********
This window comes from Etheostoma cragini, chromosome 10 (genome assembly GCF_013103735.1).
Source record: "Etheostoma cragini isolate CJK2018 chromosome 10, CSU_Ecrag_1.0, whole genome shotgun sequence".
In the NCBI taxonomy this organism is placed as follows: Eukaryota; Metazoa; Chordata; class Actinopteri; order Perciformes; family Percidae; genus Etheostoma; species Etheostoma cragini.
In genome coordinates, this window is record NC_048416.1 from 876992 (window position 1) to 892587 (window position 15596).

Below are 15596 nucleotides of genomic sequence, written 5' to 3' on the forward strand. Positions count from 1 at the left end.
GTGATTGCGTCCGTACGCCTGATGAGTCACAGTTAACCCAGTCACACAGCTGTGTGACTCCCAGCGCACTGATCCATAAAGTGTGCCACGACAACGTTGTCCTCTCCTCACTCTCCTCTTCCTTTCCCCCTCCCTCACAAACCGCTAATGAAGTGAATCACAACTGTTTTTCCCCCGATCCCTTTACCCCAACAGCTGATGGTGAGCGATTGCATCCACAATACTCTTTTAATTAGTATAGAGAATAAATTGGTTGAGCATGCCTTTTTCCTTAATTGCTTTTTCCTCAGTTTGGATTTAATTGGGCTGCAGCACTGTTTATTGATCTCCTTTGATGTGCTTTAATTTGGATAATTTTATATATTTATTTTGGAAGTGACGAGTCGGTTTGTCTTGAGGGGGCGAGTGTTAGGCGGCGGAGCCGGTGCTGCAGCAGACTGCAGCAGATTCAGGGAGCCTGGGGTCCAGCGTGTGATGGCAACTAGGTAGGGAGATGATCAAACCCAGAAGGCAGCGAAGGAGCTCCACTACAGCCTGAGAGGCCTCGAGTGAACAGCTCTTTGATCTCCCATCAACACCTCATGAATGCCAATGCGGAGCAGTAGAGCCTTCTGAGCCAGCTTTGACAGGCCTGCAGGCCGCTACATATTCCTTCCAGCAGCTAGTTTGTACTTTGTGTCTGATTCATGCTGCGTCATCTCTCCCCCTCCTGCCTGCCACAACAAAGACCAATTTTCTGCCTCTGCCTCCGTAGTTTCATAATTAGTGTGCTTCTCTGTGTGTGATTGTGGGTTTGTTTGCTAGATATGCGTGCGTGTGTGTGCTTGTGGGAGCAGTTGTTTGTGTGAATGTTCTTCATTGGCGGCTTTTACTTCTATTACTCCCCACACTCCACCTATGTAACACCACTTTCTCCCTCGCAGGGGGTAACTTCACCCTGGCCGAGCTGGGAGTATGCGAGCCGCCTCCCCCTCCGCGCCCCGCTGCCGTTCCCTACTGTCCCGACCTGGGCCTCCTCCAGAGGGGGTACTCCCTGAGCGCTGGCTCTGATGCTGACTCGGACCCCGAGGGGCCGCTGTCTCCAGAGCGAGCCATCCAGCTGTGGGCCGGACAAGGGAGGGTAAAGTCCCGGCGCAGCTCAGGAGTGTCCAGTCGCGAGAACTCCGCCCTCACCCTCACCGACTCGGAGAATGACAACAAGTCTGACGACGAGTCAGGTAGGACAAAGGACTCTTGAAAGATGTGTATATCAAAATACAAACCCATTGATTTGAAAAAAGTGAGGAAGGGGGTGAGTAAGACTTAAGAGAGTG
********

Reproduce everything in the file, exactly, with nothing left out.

This window comes from Etheostoma cragini, chromosome 10 (genome assembly GCF_013103735.1).
Source record: "Etheostoma cragini isolate CJK2018 chromosome 10, CSU_Ecrag_1.0, whole genome shotgun sequence".
In the NCBI taxonomy this organism is placed as follows: Eukaryota; Metazoa; Chordata; class Actinopteri; order Perciformes; family Percidae; genus Etheostoma; species Etheostoma cragini.
In genome coordinates, this window is record NC_048416.1 from 876992 (window position 1) to 892587 (window position 15596).

Below are 15596 nucleotides of genomic sequence, written 5' to 3' on the forward strand. Positions count from 1 at the left end.
GTGATTGCGTCCGTACGCCTGATGAGTCACAGTTAACCCAGTCACACAGCTGTGTGACTCCCAGCGCACTGATCCATAAAGTGTGCCACGACAACGTTGTCCTCTCCTCACTCTCCTCTTCCTTTCCCCCTCCCTCACAAACCGCTAATGAAGTGAATCACAACTGTTTTTCCCCCGATCCCTTTACCCCAACAGCTGATGGTGAGCGATTGCATCCACAATACTCTTTTAATTAGTATAGAGAATAAATTGGTTGAGCATGCCTTTTTCCTTAATTGCTTTTTCCTCAGTTTGGATTTAATTGGGCTGCAGCACTGTTTATTGATCTCCTTTGATGTGCTTTAATTTGGATAATTTTATATATTTATTTTGGAAGTGACGAGTCGGTTTGTCTTGAGGGGGCGAGTGTTAGGCGGCGGAGCCGGTGCTGCAGCAGACTGCAGCAGATTCAGGGAGCCTGGGGTCCAGCGTGTGATGGCAACTAGGTAGGGAGATGATCAAACCCAGAAGGCAGCGAAGGAGCTCCACTACAGCCTGAGAGGCCTCGAGTGAACAGCTCTTTGATCTCCCATCAACACCTCATGAATGCCAATGCGGAGCAGTAGAGCCTTCTGAGCCAGCTTTGACAGGCCTGCAGGCCGCTACATATTCCTTCCAGCAGCTAGTTTGTACTTTGTGTCTGATTCATGCTGCGTCATCTCTCCCCCTCCTGCCTGCCACAACAAAGACCAATTTTCTGCCTCTGCCTCCGTAGTTTCATAATTAGTGTGCTTCTCTGTGTGTGATTGTGGGTTTGTTTGCTAGATATGCGTGCGTGTGTGTGCTTGTGGGAGCAGTTGTTTGTGTGAATGTTCTTCATTGGCGGCTTTTACTTCTATTACTCCCCACACTCCACCTATGTAACACCACTTTCTCCCTCGCAGGGGGTAACTTCACCCTGGCCGAGCTGGGAGTATGCGAGCCGCCTCCCCCTCCGCGCCCCGCTGCCGTTCCCTACTGTCCCGACCTGGGCCTCCTCCAGAGGGGGTACTCCCTGAGCGCTGGCTCTGATGCTGACTCGGACCCCGAGGGGCCGCTGTCTCCAGAGCGAGCCATCCAGCTGTGGGCCGGACAAGGGAGGGTAAAGTCCCGGCGCAGCTCAGGAGTGTCCAGTCGCGAGAACTCCGCCCTCACCCTCACCGACTCGGAGAATGACAACAAGTCTGACGACGAGTCAGGTAGGACAAAGGACTCTTGAAAGATGTGTATATCAAAATACAAACCCATTGATTTGAAAAAAGTGAGGAAGGGGGTGAGTAAGACTTAAGAGAGTG